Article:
They say you never truly appreciate the value of a well-functioning machine until it breaks down. So it goes for your immune system. Its complex network of cells, tissues, and organs protect your body on a daily basis from bacteria, microbes, viruses, and toxins. But if compromised, as when under attack by pathogens or lacking supporting nutrients, the system can become overwhelmed and fail to accomplish the tasks to keep you healthy.
During the winter months, your body’s immune system is presented with greater challenges—it’s the annual time when new, unrecognized pathogens quickly spread from person to person. The standard advice from your doctor is to wash your hands regularly, receive your annual vaccines, and avoid unnecessary contact with those who may carry pathogens. These steps are all effective.
Unfortunately, however, a balanced diet and nutritional support is often overlooked for best immune support. While no nutritional product or supplement can ever prevent you from having allergies, catching a cold or flu, or treat those illnesses or symptoms once you get them, like any of the other bodily organs or systems, a continuous supply of specific nutrients is critical for your immune system to function optimally.
A balanced diet should provide you with all the sustenance your body needs. But studies continue to show that most diets lack vitamins and minerals, such as zinc and vitamin C, which play a special role in our bodies’ immune systems. Special ingredients within food and in supplements also can help your body in its fight against foreign invaders while protecting against their harm. The following seven nutrients and bioactives support your immune system through a variety of ways:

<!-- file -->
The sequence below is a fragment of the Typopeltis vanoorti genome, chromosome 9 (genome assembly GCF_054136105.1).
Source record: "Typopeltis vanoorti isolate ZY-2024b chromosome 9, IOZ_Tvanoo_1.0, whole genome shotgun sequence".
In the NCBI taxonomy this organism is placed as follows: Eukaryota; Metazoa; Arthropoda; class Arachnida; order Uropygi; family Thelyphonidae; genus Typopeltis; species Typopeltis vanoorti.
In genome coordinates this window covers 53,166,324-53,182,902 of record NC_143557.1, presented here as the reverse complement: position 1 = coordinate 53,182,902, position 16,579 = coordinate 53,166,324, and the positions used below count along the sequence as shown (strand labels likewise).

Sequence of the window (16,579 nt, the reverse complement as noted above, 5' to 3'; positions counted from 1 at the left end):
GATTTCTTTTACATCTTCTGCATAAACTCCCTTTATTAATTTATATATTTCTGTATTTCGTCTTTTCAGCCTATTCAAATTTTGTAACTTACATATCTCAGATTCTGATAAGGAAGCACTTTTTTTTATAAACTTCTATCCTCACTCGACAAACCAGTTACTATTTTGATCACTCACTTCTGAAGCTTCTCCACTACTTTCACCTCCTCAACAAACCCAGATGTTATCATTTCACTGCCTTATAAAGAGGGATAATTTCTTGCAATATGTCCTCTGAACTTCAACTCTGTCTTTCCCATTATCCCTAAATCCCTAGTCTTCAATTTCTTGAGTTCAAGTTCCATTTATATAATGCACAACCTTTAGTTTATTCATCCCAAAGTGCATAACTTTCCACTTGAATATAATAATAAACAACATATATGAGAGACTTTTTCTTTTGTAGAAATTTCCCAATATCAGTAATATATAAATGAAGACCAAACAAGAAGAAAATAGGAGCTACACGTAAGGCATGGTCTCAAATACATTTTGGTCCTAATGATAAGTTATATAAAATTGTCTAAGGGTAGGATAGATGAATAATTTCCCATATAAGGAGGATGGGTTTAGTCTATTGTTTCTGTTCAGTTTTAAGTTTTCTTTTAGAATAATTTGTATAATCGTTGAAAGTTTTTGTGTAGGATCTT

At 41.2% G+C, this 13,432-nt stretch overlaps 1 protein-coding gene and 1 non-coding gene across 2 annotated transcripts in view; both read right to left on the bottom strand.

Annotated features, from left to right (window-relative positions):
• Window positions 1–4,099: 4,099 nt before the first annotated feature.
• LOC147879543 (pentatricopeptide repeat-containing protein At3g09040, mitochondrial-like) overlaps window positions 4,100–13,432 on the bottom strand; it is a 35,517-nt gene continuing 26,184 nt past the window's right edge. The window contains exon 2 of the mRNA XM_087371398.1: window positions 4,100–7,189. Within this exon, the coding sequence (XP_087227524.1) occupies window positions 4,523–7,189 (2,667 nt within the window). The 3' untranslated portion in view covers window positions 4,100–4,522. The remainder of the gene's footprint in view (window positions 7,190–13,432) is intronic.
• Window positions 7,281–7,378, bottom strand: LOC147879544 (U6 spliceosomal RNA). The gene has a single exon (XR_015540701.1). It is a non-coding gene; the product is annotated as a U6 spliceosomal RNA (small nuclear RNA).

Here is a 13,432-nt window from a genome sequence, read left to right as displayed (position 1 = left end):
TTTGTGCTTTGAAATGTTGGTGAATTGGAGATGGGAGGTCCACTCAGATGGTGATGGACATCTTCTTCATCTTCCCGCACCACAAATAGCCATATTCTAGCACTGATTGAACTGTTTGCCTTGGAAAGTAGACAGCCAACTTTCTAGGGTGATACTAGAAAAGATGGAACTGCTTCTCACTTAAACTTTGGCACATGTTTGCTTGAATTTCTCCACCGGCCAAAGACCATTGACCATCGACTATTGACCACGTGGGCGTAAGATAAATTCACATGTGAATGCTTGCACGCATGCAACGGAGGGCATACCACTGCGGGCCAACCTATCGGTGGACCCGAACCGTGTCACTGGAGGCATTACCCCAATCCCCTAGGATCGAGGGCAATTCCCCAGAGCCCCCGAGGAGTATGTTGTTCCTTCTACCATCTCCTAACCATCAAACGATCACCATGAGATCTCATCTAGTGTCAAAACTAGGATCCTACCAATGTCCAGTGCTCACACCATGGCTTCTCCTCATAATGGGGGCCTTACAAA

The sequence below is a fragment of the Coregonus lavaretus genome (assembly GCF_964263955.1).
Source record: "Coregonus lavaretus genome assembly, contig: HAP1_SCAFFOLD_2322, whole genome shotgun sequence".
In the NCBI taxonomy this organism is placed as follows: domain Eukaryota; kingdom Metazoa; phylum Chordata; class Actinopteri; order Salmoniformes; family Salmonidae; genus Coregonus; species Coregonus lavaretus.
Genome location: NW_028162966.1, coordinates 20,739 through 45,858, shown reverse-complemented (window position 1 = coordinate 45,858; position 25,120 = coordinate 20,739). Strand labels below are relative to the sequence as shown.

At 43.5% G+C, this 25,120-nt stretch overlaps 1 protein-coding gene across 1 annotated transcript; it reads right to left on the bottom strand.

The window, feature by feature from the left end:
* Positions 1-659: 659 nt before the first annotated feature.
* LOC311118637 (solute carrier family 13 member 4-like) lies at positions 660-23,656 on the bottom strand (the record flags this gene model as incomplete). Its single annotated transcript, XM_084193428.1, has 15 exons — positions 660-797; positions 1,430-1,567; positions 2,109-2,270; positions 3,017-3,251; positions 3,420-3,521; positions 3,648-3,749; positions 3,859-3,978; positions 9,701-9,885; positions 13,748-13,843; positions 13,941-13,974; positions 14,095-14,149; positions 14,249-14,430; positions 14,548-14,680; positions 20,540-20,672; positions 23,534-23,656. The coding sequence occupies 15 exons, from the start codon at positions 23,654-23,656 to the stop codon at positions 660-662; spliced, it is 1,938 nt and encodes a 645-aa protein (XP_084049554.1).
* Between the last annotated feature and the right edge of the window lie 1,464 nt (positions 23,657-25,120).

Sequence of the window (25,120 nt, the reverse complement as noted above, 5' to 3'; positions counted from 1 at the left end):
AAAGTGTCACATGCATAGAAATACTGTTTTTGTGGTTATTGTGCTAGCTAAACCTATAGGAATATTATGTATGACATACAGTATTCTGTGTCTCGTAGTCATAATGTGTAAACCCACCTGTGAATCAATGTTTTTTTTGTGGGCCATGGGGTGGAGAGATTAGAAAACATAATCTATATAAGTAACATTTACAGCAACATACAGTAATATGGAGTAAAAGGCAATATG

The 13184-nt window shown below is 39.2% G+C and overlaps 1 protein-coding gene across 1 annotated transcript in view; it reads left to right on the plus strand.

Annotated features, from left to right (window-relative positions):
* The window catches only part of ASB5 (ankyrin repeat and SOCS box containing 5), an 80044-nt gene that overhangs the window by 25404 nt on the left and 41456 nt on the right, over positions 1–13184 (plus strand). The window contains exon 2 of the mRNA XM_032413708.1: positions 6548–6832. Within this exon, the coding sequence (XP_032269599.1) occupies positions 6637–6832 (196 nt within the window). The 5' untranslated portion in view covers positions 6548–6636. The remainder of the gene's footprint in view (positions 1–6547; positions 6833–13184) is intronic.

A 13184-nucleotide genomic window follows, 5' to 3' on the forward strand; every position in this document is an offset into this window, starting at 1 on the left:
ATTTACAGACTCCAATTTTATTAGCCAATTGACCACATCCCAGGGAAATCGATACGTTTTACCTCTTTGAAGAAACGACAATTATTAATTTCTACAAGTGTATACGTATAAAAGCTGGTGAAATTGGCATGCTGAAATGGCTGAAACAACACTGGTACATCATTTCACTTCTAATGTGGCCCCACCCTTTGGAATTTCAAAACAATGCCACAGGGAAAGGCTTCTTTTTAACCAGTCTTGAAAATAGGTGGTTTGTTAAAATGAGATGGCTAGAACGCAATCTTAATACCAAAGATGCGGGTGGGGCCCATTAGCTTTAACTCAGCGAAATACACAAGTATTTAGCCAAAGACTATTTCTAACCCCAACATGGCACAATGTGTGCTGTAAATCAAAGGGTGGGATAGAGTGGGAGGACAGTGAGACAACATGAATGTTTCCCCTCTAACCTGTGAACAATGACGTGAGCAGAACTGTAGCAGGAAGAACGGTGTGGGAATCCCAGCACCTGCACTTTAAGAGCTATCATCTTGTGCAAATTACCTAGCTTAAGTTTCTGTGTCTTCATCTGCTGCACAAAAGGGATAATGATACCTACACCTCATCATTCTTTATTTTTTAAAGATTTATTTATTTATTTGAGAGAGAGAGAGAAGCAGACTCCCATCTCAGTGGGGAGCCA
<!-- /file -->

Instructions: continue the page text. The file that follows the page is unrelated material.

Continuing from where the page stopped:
- Zinc, in particular, is a mineral that plays an important role in the function and development of immune cells, specifically, T-cells. Studies have shown that humans and animals deficient in zinc have increased oxidative stress and a compromised immune system (1-7). Even a minor deficiency of zinc has been shown to result in a compromised immune system (1-7). Zinc in the form of gluconate has also been shown to maintain reserves to guard against a compromised immune system.
- Vitamin D affects nearly all your body’s cells, including those in the immune system. During the winter months, however, levels tend to drop in most people (depending on latitude) because they no longer create it from exposure to the sun’s ultraviolet rays. Vitamin D receptors are expressed on immune cells (B cells and T cells) and growing evidence is finding that the hormone-like vitamin plays a key role in balancing immune response (8).
- Vitamin C is closely tied to the immune system. Along with guinea pigs and other non-human primates, humans are not able to produce vitamin C. Instead, we rely on the foods we consume such as kiwi, bell peppers, and citrus fruits. Scientists are speaking up about the suboptimal recommended daily allowance (RDA) of vitamin C, saying that it should be increased to 200 milligrams per day to ensure tissue and cell saturation and promote better overall long-term health (9). This is more than double the current recommendation of 75 milligrams per day for women and 90 milligrams per day for men. Researchers argue that the current RDA levels are based on the prevention of vitamin C deficiency or the disease, scurvy. However, the present recommended level may not be adequate for people to reap the powerful antioxidant benefits of vitamin C that can support the body’s immune system.
- Bovine colostrum is the first form of milk produced by a cow after giving birth. It immediately provides the calf with a host of immune-protecting substances. Research shows that colostrum supplementation in humans may have a similar impact and strengthen immune system defenses (10-12). A good colostrum supplement should have a range of immune-protecting substances within it including immunoglobulins, proline-rich polypeptides, and lactoferrin.